This cuts down the opportunities for deceptive practices to prevail.

Two passages emphasize the way to “divide” the Scriptures. When Isaiah asked rhetorical questions about how to learn and understand biblical knowledge, the answer was “precept must be upon precept, precept upon precept; line upon line, line upon line; here a little, and there a little” (Isaiah 28:9-10).Thus:

Find the major pieces first.
Find the supporting elements next.
Find the pieces throughout the text.

Solomon, as the “wise preacher,” noted that one who would teach the people knowledge must have given “good heed, and sought out, and set in order many proverbs” (Ecclesiastes 12:9).

Pay attention to the words (meanings, context).
Penetrate (research) the teaching (text first, then books).
Organize the information for teaching purposes.

This kind of study preparation requires a “workman”—one who is willing to give the diligence necessary to produce the powerful sayings built on the “word of truth.” If properly prepared, the workman will never be “ashamed.” HMM III (1)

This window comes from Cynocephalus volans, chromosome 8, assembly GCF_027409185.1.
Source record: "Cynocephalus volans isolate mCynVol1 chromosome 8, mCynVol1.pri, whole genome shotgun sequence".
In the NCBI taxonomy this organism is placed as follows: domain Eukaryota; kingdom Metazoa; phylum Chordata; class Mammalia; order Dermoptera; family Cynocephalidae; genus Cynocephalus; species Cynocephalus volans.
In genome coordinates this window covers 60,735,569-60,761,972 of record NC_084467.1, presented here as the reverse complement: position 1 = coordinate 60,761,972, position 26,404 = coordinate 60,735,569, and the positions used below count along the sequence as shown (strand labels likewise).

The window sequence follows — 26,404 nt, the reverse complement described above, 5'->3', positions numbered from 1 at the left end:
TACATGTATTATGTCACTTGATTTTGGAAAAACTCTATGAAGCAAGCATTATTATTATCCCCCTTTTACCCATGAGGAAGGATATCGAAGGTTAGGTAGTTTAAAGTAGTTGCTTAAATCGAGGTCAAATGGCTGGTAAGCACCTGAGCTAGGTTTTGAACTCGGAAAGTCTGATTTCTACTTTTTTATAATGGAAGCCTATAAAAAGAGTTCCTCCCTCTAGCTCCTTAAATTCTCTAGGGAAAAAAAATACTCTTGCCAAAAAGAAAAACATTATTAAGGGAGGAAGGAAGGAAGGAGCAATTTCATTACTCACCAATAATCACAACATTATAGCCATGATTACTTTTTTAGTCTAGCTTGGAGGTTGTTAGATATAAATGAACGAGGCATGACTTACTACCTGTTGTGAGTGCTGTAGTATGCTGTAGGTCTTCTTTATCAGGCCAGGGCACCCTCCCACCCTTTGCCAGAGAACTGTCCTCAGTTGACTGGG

We are all the workman in every situation in life. You decide if you want to do life the easy way or the hard way. The hard way could lead you to spiral down the road of fear, anxiety, depression and their related costly and generally unwanted consequences.

When all else fails, read the directions. Pay attention to the words and their meanings in context; to the signs and the situation. Stay alert to the fine print to save yourself a lot of needless aggravation and from the road of fear, anxiety, depression and their related costly and generally unwanted consequences.

Reference

  1. http://www.icr.org/article/10710

https://preacher01704.wordpress.com/2018/08/02/rightly-divide-the-word-and-the-situation/

5 Reasons Why People Doubt Their Salvation

I am confident of this: that He who started a good work in you will carry it on to completion until the day of Christ Jesus (Philippians 1:6).

The Bible teaches not only does Jesus save us, but He keeps us in the faith. It teaches God not only gives eternal life, but will preserve us in that life. It is not life until we sin again, it is not life until we feel differently, it is not life until times get tough and our faith grows weak, it is eternal life which will never end. Scripture is filled with the assurance that our salvation is secure.